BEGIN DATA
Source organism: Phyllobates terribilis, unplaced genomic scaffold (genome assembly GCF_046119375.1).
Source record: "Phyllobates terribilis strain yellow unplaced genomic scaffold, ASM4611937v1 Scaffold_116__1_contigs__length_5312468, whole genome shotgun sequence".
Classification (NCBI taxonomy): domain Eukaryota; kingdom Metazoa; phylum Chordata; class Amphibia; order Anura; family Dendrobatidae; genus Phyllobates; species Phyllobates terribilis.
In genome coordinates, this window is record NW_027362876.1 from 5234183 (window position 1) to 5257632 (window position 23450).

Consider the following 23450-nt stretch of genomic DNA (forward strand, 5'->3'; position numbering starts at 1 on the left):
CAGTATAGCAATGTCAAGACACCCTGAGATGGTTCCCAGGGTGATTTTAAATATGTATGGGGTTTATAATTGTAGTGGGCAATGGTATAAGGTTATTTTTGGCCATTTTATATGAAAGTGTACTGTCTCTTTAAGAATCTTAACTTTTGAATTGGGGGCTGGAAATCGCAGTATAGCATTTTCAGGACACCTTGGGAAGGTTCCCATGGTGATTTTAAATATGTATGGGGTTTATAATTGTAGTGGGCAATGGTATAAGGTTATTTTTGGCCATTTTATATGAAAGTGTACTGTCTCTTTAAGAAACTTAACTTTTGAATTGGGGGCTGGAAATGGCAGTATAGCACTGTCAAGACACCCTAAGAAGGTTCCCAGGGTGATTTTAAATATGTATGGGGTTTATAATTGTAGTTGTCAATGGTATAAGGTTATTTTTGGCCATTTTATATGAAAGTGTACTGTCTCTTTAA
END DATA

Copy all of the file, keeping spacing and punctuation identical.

Source organism: Phyllobates terribilis, unplaced genomic scaffold (genome assembly GCF_046119375.1).
Source record: "Phyllobates terribilis strain yellow unplaced genomic scaffold, ASM4611937v1 Scaffold_116__1_contigs__length_5312468, whole genome shotgun sequence".
Classification (NCBI taxonomy): domain Eukaryota; kingdom Metazoa; phylum Chordata; class Amphibia; order Anura; family Dendrobatidae; genus Phyllobates; species Phyllobates terribilis.
In genome coordinates, this window is record NW_027362876.1 from 5234183 (window position 1) to 5257632 (window position 23450).

Consider the following 23450-nt stretch of genomic DNA (forward strand, 5'->3'; position numbering starts at 1 on the left):
CAGTATAGCAATGTCAAGACACCCTGAGATGGTTCCCAGGGTGATTTTAAATATGTATGGGGTTTATAATTGTAGTGGGCAATGGTATAAGGTTATTTTTGGCCATTTTATATGAAAGTGTACTGTCTCTTTAAGAATCTTAACTTTTGAATTGGGGGCTGGAAATCGCAGTATAGCATTTTCAGGACACCTTGGGAAGGTTCCCATGGTGATTTTAAATATGTATGGGGTTTATAATTGTAGTGGGCAATGGTATAAGGTTATTTTTGGCCATTTTATATGAAAGTGTACTGTCTCTTTAAGAAACTTAACTTTTGAATTGGGGGCTGGAAATGGCAGTATAGCACTGTCAAGACACCCTAAGAAGGTTCCCAGGGTGATTTTAAATATGTATGGGGTTTATAATTGTAGTTGTCAATGGTATAAGGTTATTTTTGGCCATTTTATATGAAAGTGTACTGTCTCTTTAA